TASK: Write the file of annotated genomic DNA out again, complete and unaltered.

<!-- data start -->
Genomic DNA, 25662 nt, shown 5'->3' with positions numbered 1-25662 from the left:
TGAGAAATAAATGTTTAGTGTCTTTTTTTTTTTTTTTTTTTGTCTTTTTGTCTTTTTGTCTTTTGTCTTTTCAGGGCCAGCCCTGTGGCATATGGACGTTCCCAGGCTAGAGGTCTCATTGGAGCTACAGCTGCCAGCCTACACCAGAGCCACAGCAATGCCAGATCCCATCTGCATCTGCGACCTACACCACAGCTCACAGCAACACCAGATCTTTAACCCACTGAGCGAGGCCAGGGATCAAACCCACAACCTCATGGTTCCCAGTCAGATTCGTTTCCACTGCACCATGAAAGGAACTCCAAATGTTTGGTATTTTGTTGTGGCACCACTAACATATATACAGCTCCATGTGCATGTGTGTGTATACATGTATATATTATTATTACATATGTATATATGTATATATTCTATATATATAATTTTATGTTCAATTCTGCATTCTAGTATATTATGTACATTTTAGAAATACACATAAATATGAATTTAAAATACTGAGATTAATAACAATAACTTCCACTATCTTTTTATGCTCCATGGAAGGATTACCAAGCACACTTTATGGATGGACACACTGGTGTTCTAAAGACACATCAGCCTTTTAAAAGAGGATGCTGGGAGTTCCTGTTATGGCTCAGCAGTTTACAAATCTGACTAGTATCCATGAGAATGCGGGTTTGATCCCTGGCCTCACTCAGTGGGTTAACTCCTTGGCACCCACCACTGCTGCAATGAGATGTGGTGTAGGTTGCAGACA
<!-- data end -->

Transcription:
Genomic DNA, 25662 nt, shown 5'->3' with positions numbered 1-25662 from the left:
TGAGAAATAAATGTTTAGTGTCTTTTTTTTTTTTTTTTTTTGTCTTTTTGTCTTTTTGTCTTTTGTCTTTTCAGGGCCAGCCCTGTGGCATATGGACGTTCCCAGGCTAGAGGTCTCATTGGAGCTACAGCTGCCAGCCTACACCAGAGCCACAGCAATGCCAGATCCCATCTGCATCTGCGACCTACACCACAGCTCACAGCAACACCAGATCTTTAACCCACTGAGCGAGGCCAGGGATCAAACCCACAACCTCATGGTTCCCAGTCAGATTCGTTTCCACTGCACCATGAAAGGAACTCCAAATGTTTGGTATTTTGTTGTGGCACCACTAACATATATACAGCTCCATGTGCATGTGTGTGTATACATGTATATATTATTATTACATATGTATATATGTATATATTCTATATATATAATTTTATGTTCAATTCTGCATTCTAGTATATTATGTACATTTTAGAAATACACATAAATATGAATTTAAAATACTGAGATTAATAACAATAACTTCCACTATCTTTTTATGCTCCATGGAAGGATTACCAAGCACACTTTATGGATGGACACACTGGTGTTCTAAAGACACATCAGCCTTTTAAAAGAGGATGCTGGGAGTTCCTGTTATGGCTCAGCAGTTTACAAATCTGACTAGTATCCATGAGAATGCGGGTTTGATCCCTGGCCTCACTCAGTGGGTTAACTCCTTGGCACCCACCACTGCTGCAATGAGATGTGGTGTAGGTTGCAGACA